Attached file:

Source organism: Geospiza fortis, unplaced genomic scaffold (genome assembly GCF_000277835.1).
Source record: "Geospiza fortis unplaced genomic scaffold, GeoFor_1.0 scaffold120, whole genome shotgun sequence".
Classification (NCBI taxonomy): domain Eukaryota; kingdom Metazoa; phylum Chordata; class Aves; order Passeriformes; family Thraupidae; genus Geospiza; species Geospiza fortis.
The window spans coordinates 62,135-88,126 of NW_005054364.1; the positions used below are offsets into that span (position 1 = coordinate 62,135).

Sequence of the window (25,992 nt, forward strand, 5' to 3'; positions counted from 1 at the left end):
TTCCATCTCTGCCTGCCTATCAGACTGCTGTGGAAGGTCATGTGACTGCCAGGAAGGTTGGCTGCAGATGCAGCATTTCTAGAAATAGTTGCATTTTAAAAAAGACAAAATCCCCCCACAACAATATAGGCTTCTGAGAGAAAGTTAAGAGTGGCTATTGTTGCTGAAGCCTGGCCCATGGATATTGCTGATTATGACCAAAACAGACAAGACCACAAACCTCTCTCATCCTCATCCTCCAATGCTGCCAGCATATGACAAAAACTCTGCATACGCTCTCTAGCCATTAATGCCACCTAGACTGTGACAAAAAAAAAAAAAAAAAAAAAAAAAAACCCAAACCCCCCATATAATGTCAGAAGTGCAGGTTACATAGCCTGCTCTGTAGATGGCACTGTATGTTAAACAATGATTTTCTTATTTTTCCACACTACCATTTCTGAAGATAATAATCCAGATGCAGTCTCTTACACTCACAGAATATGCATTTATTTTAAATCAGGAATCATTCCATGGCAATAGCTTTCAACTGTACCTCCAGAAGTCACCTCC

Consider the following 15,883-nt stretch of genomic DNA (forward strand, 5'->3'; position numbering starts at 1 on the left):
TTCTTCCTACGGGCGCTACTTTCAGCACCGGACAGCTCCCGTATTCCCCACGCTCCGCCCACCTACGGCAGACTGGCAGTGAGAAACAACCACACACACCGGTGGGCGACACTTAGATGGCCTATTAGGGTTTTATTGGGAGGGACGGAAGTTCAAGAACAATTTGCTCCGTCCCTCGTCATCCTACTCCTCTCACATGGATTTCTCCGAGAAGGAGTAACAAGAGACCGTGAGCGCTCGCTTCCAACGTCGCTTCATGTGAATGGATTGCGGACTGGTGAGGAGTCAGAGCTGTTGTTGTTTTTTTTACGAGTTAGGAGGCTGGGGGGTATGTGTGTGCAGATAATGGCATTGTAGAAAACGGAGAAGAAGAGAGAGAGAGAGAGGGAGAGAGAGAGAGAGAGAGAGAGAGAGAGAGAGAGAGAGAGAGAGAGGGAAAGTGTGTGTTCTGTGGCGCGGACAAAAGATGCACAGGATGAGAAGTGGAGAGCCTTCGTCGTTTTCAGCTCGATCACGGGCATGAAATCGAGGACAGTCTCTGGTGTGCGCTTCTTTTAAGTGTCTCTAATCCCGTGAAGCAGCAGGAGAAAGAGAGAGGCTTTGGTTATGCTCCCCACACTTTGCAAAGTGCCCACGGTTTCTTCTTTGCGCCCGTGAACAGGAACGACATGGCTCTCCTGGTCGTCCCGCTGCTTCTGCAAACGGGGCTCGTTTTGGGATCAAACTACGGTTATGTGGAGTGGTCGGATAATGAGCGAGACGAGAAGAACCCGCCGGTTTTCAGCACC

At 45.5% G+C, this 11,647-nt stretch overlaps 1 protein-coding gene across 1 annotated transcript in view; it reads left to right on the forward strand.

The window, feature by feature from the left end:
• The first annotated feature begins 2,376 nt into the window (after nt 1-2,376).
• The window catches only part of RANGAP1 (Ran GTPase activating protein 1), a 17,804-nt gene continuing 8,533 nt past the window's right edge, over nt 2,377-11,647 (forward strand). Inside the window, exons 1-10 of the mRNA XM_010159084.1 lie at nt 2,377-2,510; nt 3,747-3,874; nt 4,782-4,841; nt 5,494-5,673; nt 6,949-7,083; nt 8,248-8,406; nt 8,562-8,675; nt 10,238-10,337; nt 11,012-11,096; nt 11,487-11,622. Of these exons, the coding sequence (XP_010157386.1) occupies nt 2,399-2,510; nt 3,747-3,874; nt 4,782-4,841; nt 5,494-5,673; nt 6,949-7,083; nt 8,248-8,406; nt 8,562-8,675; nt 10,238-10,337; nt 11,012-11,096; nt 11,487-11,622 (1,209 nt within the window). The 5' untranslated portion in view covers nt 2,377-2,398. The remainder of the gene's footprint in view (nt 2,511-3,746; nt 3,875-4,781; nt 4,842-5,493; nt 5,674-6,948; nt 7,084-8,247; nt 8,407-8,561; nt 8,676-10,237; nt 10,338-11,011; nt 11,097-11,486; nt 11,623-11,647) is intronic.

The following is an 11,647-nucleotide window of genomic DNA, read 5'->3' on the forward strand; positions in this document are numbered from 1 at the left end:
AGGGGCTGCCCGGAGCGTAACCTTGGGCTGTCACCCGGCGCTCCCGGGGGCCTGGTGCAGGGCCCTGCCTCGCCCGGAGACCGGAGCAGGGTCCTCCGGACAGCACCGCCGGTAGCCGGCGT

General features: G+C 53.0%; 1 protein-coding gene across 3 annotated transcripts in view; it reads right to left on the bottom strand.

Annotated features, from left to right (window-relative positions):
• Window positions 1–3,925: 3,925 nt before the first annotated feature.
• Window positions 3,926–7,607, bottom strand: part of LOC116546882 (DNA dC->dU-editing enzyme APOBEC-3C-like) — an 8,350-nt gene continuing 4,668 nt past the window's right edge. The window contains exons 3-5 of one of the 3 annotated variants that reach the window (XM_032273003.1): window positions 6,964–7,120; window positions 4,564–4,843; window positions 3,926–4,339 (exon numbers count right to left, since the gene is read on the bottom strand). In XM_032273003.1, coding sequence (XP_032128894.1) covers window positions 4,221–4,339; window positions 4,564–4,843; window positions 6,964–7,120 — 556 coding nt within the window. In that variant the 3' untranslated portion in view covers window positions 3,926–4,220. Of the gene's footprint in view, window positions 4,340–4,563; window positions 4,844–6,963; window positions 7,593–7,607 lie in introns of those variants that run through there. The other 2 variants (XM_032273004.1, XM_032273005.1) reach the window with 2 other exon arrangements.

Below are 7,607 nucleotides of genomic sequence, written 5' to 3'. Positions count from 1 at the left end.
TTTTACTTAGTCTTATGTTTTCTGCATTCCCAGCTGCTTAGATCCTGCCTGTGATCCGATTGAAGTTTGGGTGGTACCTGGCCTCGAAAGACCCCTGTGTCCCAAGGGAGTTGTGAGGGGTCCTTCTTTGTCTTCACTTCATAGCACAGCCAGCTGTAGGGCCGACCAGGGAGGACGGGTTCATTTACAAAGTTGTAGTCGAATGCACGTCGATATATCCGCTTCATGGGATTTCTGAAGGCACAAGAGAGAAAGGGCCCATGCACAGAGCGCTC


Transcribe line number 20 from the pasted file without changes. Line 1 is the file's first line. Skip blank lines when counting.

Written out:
TTTTACTTAGTCTTATGTTTTCTGCATTCCCAGCTGCTTAGATCCTGCCTGTGATCCGATTGAAGTTTGGGTGGTACCTGGCCTCGAAAGACCCCTGTGTCCCAAGGGAGTTGTGAGGGGTCCTTCTTTGTCTTCACTTCATAGCACAGCCAGCTGTAGGGCCGACCAGGGAGGACGGGTTCATTTACAAAGTTGTAGTCGAATGCACGTCGATATATCCGCTTCATGGGATTTCTGAAGGCACAAGAGAGAAAGGGCCCATGCACAGAGCGCTC